Your child may have throat infections and need surgery to remove the tonsils (tonsillectomy). These glands are located at the back of the throat. The tonsils and the adenoid glands can be removed at the same time. The adenoid glands are located above the tonsils, in the back of the nose.
Below are some questions you may want to ask your child's health care provider to care for your child after surgery.
Questions to ask about having tonsillectomy:
- Why does my child need a tonsillectomy?
- Are there other treatments that can be tried? Is it safe not to get tonsils removed?
- Can my child still get strep throat and other throat infections after tonsillectomy?
- Can my child still have sleep problems after tonsillectomy?
Questions to ask about the surgery:
- Where is the surgery done? How long does it take?
- What type of anesthesia will my child need? Will my child feel any pain?
- What are the risks of the surgery?
- When does my child need to stop eating or drinking before the anesthesia? What if my child is breastfeeding?
- When do my child and I need to arrive on the day of the surgery?
Questions for after tonsillectomy:
- Will my child be able to go home on the same day as surgery?
- What type of symptoms will my child have while they are healing from surgery?
- Will my child be able to eat normally when we get home? Are there foods that will be easier for my child to eat or drink? Are there foods that my child should avoid?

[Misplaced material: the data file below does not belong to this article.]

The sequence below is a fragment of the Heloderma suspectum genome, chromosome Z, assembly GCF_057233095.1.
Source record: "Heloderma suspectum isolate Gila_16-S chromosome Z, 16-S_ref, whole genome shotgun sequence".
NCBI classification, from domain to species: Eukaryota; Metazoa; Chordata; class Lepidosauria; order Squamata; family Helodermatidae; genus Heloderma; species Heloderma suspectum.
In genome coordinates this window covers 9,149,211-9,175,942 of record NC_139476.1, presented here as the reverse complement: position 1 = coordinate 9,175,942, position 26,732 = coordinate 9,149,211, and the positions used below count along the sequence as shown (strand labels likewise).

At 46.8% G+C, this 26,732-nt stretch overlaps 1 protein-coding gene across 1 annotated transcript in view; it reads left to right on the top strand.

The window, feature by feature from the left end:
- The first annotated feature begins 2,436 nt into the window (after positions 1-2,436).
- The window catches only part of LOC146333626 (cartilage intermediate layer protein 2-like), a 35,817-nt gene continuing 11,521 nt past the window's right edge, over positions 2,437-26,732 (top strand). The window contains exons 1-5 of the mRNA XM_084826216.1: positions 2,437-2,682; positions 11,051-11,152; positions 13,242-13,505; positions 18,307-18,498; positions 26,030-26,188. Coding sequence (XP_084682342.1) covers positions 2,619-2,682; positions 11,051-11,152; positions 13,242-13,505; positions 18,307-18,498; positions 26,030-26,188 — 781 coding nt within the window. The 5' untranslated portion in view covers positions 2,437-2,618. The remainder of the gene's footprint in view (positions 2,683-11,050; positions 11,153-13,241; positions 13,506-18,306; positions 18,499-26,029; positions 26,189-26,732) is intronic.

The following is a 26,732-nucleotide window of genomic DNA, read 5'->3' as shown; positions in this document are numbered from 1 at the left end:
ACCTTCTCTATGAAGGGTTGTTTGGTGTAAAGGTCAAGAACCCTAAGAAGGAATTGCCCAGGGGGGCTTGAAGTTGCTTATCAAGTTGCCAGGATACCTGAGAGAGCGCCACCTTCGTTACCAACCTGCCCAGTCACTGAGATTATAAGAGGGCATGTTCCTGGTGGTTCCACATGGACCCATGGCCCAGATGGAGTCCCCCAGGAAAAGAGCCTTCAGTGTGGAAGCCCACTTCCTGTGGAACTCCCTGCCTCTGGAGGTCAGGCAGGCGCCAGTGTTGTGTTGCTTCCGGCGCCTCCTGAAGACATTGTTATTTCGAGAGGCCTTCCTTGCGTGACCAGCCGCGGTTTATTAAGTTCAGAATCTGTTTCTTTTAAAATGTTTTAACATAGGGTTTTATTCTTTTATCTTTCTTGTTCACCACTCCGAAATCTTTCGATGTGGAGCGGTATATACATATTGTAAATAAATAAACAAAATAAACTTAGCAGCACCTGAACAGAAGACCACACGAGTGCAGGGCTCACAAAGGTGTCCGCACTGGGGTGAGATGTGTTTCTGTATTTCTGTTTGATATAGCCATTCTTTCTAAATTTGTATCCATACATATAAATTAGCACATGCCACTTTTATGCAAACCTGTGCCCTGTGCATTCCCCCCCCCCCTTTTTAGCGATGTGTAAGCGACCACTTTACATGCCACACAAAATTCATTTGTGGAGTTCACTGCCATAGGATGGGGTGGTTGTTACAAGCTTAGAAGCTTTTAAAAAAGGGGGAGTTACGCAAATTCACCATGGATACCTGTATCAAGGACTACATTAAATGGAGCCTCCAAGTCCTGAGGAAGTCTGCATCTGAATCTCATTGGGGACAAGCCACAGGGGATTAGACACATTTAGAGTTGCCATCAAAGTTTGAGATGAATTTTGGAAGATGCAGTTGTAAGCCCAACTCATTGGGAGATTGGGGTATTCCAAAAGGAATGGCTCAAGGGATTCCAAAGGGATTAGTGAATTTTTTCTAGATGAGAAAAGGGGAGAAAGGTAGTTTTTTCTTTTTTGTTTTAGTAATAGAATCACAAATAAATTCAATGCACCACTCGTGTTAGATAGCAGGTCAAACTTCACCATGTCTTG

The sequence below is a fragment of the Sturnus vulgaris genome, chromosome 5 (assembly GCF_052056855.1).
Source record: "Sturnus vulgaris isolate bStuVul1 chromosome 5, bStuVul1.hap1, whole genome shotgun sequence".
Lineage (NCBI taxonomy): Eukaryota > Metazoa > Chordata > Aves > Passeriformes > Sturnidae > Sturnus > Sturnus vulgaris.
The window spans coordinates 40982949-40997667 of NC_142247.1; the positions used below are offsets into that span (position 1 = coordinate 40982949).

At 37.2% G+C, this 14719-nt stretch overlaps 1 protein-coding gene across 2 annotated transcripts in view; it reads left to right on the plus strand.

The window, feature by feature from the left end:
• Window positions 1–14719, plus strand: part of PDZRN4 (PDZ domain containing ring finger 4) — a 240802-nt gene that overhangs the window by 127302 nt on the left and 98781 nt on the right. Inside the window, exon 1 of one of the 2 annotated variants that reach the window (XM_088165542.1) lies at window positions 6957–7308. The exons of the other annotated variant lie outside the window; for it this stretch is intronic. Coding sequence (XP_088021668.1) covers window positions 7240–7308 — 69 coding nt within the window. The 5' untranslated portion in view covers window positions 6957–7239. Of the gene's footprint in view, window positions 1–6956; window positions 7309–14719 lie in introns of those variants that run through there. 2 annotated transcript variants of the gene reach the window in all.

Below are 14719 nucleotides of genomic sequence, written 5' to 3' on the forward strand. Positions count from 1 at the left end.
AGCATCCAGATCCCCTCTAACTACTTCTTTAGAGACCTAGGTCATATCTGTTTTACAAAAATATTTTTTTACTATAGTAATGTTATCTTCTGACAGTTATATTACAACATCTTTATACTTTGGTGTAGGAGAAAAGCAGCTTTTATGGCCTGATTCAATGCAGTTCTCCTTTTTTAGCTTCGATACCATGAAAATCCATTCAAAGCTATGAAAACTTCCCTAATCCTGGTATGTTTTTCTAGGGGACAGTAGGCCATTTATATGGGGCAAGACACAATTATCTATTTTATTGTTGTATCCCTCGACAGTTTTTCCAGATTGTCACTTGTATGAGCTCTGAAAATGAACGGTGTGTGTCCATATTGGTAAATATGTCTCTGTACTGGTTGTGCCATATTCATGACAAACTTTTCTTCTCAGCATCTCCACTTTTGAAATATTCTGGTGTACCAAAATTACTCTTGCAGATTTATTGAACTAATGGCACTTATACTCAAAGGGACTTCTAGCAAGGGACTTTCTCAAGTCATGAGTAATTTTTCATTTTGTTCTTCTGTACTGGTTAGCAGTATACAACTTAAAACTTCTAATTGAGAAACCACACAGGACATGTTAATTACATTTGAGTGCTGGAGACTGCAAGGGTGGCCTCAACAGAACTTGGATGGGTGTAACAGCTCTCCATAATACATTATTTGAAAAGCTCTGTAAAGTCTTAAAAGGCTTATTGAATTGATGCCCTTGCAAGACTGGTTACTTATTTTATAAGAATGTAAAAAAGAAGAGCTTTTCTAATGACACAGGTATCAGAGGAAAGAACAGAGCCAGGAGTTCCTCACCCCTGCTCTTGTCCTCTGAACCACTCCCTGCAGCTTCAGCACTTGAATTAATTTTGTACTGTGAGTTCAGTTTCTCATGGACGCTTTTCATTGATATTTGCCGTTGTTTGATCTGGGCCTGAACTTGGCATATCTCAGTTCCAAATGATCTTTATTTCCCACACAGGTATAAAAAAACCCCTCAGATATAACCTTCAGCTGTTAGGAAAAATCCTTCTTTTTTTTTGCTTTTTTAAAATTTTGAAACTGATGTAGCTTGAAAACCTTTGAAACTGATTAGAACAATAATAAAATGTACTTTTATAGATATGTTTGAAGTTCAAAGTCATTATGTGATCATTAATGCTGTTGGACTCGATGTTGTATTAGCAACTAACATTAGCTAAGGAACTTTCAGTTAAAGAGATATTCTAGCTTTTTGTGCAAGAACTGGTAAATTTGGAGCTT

- What should I give my child to help with pain after the surgery?
- What should I do if my child has any bleeding?
- Will my child be able to do normal activities? How long will it be before my child is back to full strength?
What to ask your doctor about tonsil removal; Tonsillectomy - what to ask your doctor
Baugh RF, Archer SM, Mitchell RB, et al. Clinical practice guideline: tonsillectomy in children. Otolaryngol Head Neck Surg. 2011;144(1 Suppl):S1-30. PMID: 21493257 www.ncbi.nlm.nih.gov/pubmed/21493257.
Friedman NR, Yoon PJ. Pediatric adenotonsillar disease, sleep disordered breathing and obstructive sleep apnea. In: Scholes MA, Ramakrishnan VR, eds. ENT Secrets. 4th ed. Philadelphia, PA: Elsevier; 2016:chap 49.
Wetmore RF. Tonsils and adenoids. In: Kliegman RM, Stanton BF, St. Geme JW, Schor NF, eds. Nelson Textbook of Pediatrics. 20th ed. Philadelphia, PA: Elsevier; 2016:chap 383.
Review Date 4/3/2017
Updated by: Josef Shargorodsky, MD, MPH, Johns Hopkins University School of Medicine, Baltimore, MD. Also reviewed by David Zieve, MD, MHA, Medical Director, Brenda Conaway, Editorial Director, and the A.D.A.M. Editorial team.